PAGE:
This report will focus on the issue of Mexico adopting the US dollar as its official currency. We will examine the feasibility behind the surrender of the Mexican peso, the replacement of the country’s physical currency with US dollars, and the effects that these actions will have on Mexico from an economic, political and social perspective. In examining these effects, we will determine whether the Mexican government should pursue official dollarization.
Some economists have argued that countries wishing to replace their central banking systems through dollarization must first fulfill certain preconditions, such as a high level of dollar reserves, a solvent banking system, sound government finances, and flexible wages (Joint Economic Committee). However, if these conditions already exist within a country, chances are their monetary policy would already be effective, which would negate the need for dollarization (Id.).
In Mexico’s case, there would be no preconditions to fulfill in order for the country to consider becoming a candidate for dollarization. However, there are a few important steps that the Mexican government must address once the decision to dollarize has been made. One of the main issues in dollarization is the exchange of all the Mexican peso currency into US dollar notes. This exchange will be handled by the current Mexican central bank.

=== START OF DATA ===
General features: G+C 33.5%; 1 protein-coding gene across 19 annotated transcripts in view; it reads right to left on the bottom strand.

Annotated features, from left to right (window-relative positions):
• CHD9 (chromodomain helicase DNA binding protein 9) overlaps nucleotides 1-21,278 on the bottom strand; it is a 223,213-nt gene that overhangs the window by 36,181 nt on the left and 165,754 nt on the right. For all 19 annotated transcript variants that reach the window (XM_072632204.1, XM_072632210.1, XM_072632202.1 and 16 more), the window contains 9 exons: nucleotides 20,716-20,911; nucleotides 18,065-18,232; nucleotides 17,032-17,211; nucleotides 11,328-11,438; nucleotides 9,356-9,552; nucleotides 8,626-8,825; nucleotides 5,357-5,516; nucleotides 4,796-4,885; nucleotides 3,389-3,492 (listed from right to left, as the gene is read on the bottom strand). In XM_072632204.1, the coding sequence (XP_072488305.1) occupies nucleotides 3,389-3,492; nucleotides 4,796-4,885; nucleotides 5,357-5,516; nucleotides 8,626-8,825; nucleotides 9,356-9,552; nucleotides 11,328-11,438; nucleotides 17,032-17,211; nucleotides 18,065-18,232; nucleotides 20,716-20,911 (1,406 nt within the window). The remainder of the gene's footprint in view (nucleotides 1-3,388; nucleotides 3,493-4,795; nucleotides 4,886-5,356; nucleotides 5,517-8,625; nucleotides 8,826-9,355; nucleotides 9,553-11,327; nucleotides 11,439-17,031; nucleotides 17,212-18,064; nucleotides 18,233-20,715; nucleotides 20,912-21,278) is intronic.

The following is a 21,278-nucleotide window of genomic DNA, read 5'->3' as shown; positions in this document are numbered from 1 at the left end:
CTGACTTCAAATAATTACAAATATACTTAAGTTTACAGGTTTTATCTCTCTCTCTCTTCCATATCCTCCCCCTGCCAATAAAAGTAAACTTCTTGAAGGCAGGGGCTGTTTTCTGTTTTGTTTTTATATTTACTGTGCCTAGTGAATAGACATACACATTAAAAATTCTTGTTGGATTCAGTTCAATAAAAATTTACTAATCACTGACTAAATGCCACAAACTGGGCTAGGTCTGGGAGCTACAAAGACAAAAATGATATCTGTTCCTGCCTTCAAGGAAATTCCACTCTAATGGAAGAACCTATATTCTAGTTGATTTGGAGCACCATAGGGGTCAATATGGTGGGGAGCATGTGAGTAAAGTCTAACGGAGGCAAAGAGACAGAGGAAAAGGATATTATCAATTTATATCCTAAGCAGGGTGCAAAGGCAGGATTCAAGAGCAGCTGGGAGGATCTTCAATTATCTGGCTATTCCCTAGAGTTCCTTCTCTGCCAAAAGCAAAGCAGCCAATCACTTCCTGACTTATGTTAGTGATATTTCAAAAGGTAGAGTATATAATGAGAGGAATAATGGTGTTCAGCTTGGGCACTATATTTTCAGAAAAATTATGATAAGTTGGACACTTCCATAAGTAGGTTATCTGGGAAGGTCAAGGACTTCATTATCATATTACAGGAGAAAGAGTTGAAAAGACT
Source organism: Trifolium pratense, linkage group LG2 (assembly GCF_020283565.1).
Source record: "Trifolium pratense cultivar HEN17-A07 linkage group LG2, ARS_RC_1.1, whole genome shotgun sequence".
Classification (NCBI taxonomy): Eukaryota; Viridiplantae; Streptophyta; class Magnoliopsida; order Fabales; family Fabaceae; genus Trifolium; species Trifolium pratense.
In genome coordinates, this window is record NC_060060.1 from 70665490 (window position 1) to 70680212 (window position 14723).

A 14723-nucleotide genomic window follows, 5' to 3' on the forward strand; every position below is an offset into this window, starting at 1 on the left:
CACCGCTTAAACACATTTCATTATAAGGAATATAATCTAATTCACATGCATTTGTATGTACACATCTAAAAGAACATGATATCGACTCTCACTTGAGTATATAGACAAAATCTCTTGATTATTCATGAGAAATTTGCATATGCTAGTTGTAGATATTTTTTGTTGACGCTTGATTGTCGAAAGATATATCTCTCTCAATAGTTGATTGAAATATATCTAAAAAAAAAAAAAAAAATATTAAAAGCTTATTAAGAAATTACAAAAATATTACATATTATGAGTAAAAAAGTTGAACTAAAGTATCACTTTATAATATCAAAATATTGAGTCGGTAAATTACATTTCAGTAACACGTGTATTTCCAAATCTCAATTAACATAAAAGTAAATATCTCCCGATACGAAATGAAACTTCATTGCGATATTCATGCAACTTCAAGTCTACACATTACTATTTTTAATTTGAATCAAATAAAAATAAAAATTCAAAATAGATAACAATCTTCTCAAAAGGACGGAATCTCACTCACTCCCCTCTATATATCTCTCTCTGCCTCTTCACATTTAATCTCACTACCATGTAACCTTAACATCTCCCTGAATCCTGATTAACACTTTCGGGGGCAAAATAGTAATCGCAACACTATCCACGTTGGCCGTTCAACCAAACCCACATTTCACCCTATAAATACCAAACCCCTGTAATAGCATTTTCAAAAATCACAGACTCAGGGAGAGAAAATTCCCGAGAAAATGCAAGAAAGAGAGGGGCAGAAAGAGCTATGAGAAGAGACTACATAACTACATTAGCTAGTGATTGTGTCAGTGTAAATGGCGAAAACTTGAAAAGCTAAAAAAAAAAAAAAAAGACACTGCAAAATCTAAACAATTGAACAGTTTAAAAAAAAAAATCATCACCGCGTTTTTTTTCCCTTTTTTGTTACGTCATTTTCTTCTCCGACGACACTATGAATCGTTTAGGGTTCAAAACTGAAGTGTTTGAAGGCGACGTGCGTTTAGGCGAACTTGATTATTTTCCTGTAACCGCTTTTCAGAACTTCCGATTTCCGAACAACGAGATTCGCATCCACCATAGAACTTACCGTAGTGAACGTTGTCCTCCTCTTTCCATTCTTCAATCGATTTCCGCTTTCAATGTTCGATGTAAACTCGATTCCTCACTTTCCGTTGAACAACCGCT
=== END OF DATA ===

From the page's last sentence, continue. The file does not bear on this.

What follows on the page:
The central bank will have to exchange all of its reserves for US dollars in order to be able to float the new currency within Mexico. In dealing with this exchange, the Mexican government must address the issue of foreign reserves within its central bank (Id. ). The central bank in Mexico will typically have almost no physical foreign notes, because the notes themselves do not pay any interest (Id. ). However, the bank will likely hold foreign currency deposits at foreign banks, in addition to foreign government bonds (Id. ).
Although reserves such as these are not suitable for dollarization (direct exchange for dollars), if the foreign assets are of substantial quality, they will likely be liquid enough to convert quickly once the government begins to dollarize (Id. ). Thus, the Mexican central bank must assess the assets that it holds, and determine whether the foreign reserves meet the liquidity requirements necessary in order to dollarize (Id. ). Next, the Mexican government must decide how much of the central bank’s liabilities will be dollarized.
In order to achieve the minimum requirement for official dollarization, the government must accept all peso notes and coins that the public wishes to convert into some form of US dollars (Id. ). However, other components of the monetary base such as domestic peso denominated bonds, and reserves of commercial banks, need not be dollarized at the outset (Id. ). Dollarizing domestic bonds may actually hurt the dollarization process, by putting pressure on the domestic bond market and thus hurting the balance sheets of some domestic commercial banks (Id.).
Furthermore, commercial banks that hold their reserves at the Mexican central bank need not convert all their assets into dollars (Id. ). Mexico can simply issue government bonds payable in US dollars, or simply give the commercial banks easily marketable securities, such as US Treasury bonds, in place of physical dollar notes (Id. ). Therefore, the government must first establish whether or not it has enough peso reserves to be able to convert all or part of the monetary base into dollars.